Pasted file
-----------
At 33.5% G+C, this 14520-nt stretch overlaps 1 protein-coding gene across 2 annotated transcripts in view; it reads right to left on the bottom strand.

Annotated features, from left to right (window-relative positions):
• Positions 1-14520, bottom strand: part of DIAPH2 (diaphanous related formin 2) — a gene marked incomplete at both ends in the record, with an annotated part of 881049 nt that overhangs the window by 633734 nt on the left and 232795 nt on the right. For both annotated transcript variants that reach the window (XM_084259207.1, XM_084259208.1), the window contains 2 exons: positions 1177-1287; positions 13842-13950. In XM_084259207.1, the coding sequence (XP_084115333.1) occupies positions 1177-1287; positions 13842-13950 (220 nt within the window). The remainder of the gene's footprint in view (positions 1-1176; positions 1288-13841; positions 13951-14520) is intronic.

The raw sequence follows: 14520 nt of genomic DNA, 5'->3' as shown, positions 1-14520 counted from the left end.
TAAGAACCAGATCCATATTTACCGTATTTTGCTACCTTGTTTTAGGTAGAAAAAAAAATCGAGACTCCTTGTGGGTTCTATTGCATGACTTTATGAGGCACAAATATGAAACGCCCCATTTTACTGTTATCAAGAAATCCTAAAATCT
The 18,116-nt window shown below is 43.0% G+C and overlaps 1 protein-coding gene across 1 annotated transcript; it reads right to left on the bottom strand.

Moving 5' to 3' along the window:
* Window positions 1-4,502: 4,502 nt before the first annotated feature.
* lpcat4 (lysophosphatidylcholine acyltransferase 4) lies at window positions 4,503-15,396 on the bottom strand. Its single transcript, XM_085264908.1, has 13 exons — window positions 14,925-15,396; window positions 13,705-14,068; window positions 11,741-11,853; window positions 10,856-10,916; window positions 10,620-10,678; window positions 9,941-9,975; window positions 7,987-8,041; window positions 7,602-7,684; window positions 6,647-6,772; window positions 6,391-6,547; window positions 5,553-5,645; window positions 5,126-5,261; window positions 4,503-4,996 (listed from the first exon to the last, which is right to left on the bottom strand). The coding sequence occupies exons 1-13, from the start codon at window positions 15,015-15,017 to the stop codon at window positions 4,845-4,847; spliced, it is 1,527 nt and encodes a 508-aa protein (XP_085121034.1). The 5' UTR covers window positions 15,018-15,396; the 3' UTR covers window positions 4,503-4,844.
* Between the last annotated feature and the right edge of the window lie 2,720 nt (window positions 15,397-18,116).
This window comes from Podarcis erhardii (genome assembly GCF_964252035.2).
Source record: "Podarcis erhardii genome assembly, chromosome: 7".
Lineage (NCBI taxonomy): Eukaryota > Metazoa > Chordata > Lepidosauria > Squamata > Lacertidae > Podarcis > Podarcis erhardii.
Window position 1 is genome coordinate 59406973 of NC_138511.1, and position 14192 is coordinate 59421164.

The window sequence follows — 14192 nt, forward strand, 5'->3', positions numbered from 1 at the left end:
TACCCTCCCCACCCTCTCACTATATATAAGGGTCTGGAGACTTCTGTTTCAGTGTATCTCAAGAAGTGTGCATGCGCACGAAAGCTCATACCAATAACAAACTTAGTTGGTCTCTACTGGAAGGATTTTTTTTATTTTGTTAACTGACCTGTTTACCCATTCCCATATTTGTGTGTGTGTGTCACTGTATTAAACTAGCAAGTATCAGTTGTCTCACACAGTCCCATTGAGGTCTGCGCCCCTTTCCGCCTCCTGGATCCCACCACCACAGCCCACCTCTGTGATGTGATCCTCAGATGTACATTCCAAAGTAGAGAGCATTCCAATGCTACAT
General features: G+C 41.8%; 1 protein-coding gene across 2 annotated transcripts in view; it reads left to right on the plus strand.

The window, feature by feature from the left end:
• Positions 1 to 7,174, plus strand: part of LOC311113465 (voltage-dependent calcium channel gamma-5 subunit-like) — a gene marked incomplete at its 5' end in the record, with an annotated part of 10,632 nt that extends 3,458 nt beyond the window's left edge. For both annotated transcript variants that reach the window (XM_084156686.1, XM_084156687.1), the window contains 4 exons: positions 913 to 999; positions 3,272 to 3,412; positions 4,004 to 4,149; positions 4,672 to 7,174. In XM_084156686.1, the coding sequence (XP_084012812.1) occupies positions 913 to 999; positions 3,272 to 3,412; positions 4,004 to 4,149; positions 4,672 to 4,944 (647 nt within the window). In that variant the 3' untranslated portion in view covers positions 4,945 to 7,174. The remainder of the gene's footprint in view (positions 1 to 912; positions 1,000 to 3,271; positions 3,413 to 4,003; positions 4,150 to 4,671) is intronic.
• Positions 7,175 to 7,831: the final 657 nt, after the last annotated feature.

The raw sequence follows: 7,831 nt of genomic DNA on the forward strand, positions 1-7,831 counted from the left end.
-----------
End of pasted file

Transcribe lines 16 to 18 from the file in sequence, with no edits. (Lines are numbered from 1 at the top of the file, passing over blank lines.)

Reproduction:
TACCCTCCCCACCCTCTCACTATATATAAGGGTCTGGAGACTTCTGTTTCAGTGTATCTCAAGAAGTGTGCATGCGCACGAAAGCTCATACCAATAACAAACTTAGTTGGTCTCTACTGGAAGGATTTTTTTTATTTTGTTAACTGACCTGTTTACCCATTCCCATATTTGTGTGTGTGTGTCACTGTATTAAACTAGCAAGTATCAGTTGTCTCACACAGTCCCATTGAGGTCTGCGCCCCTTTCCGCCTCCTGGATCCCACCACCACAGCCCACCTCTGTGATGTGATCCTCAGATGTACATTCCAAAGTAGAGAGCATTCCAATGCTACAT
General features: G+C 41.8%; 1 protein-coding gene across 2 annotated transcripts in view; it reads left to right on the plus strand.

The window, feature by feature from the left end: